If that's true, that group of people does not need $1k+ left/right mega top-end power meters. They'd benefit just as much with an inexpensive power meter that's consistent with itself. Racers and highly competitive triathletes are a different story, but I bet that most athletes that don't depend on cycling to pay the bills would do just fine training with a low-end power meter as long as it gives consistent readings with itself over time.
Your gym will lend you a weight overnight. Depending on the gym you go to, maybe over the weekend.

Why do triathletes need more accuracy than anyone else? A typical (full not one sided) meter today has a maximum error of 1.5%, that's close enough for training purposes. Am I missing something?

Strava power is free. Since that's available, I think if you're going to pay $400 to $1,000 for a watt meter, you deserve and should get something that can accurately measure your power. That's just on principal.

You can use a power meter like a wind tunnel to refine your position on the bike, or figure out what clothing is most slippery. Coincidentally, @RChung came up with a method to do just that and it's in an excellent, free product called Golden Cheetah.

Finally, there are people who use power meters for diet purposes. Some are hefty folks losing weight, I know a health nut that does it too. Being off by say 20% would lead to really bad results. He's worried about eating too little and hurting his fitness.
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Old 05-26-20, 11:38 PM
  #64  
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Originally Posted by ridethecliche View Post
As a side note, wasn't the crank based issue only on the newer shimano cranks?
On the newer 4-arm asymmetric right hand cranks, yes. But that means Ultegra and Dura-Ace (and possibly the newest 105??). It turns out, ironically for this part of the thread, that the RHS cranks are not only inaccurate but inconsistent.
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Old 05-27-20, 12:01 AM
  #65  
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Originally Posted by Seattle Forrest View Post
​​​​​​I could have told you that. Looking at the stats from a ride where the min and max are, sometimes my Vectors say I did 200+ rpm for a second. The rest of the file is normal. Last set I had did it too.
Yeah. It's easy to spot and handle anomalies like a second of 200+rpm. What's harder is spotting errors that are *almost but not quite* right. Elsewhere there's a discussion going on about pedaling technique. In order to measure that, you need pretty precise measurements of crank rotational speed and position.


Originally Posted by Seattle Forrest View Post
A typical (full not one sided) meter today has a maximum error of 1.5%, that's close enough for training purposes. Am I missing something?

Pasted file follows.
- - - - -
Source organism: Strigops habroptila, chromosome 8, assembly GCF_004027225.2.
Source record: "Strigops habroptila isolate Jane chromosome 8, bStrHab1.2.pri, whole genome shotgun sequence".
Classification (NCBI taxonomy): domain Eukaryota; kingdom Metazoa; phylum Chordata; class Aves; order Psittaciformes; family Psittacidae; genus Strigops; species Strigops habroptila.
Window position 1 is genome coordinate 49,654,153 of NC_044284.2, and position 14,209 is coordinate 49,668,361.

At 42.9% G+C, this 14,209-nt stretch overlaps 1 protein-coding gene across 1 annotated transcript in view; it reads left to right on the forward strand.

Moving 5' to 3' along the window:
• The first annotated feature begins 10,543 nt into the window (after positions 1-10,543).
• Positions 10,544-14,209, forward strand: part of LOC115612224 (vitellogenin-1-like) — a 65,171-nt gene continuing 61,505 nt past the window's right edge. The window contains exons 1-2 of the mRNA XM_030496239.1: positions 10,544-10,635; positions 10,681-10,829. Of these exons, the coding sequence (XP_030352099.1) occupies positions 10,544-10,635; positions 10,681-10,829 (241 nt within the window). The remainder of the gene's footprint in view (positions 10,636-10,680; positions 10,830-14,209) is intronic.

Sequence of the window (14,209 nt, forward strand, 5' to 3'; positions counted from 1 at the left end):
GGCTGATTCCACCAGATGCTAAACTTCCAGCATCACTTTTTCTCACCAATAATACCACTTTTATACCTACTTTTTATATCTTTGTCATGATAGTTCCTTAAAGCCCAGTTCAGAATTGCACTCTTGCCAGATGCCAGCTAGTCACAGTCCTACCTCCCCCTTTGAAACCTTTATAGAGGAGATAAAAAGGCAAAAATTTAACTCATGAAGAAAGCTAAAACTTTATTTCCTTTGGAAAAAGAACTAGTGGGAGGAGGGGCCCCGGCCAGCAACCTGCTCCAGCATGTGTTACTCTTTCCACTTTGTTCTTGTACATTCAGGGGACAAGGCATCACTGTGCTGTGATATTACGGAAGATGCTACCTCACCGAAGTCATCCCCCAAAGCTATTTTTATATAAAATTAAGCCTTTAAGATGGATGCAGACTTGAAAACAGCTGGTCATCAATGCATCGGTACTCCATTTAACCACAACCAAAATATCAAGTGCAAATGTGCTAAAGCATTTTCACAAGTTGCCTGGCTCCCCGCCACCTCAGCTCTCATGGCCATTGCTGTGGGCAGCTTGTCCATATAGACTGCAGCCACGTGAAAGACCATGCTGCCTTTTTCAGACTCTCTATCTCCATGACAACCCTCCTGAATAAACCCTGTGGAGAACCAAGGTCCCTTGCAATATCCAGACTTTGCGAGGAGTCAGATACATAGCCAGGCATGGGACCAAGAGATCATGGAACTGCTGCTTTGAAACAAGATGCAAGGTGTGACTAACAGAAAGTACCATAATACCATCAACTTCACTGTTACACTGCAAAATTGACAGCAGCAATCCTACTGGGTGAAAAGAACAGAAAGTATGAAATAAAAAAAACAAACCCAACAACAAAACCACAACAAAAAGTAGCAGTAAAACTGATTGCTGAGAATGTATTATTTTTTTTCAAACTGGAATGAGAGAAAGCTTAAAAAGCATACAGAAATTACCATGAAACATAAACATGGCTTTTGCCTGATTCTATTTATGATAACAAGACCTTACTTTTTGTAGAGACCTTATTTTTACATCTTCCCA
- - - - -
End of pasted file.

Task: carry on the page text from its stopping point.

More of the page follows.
That 1.5% error only refers to "design" errors, not usage errors. If you forget to tare the torque, you can absolutely end up more than 1.5% away from the true value. But even ignoring that, FTP is a single value. Sometimes what you may be interested in is how different values compare with each other -- for example, you may want to know how your 5 second or 1 minute power compares with your 20 min power. Riders who have measured it often say that they notice L/R asymmetry that varies with power level. If your L/R asymmetry varies with power, then the error around your 1 minute power may be different than the error around 20 minute power or 1 hour power.

In addition, my way of estimating rolling and aero drag depends on the relationship between speed and power at different levels. Aero drag varies with the square of air speed while rolling drag is constant with speed. So inaccuracy even though you have consistency doesn't make estimating CdA easy; it throws off the relationship between forces that're constant with increasing speed and those that are quadratic with increasing speed. That's why I don't (can't) recommend a one-sided system if you ever intend to use it for measuring aero drag. (But not many riders are interested in doing that anyway).

Last edited by RChung; 05-27-20 at 07:50 AM.
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Old 05-27-20, 09:51 AM
  #66  
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Originally Posted by Seattle Forrest View Post
Your gym will lend you a weight overnight. Depending on the gym you go to, maybe over the weekend.

Why do triathletes need more accuracy than anyone else?
I know why they need very accurate numbers, at least according to the coaches at TrainerRoad. It is because working too hard in the ride section has a dramatic effect on the run section.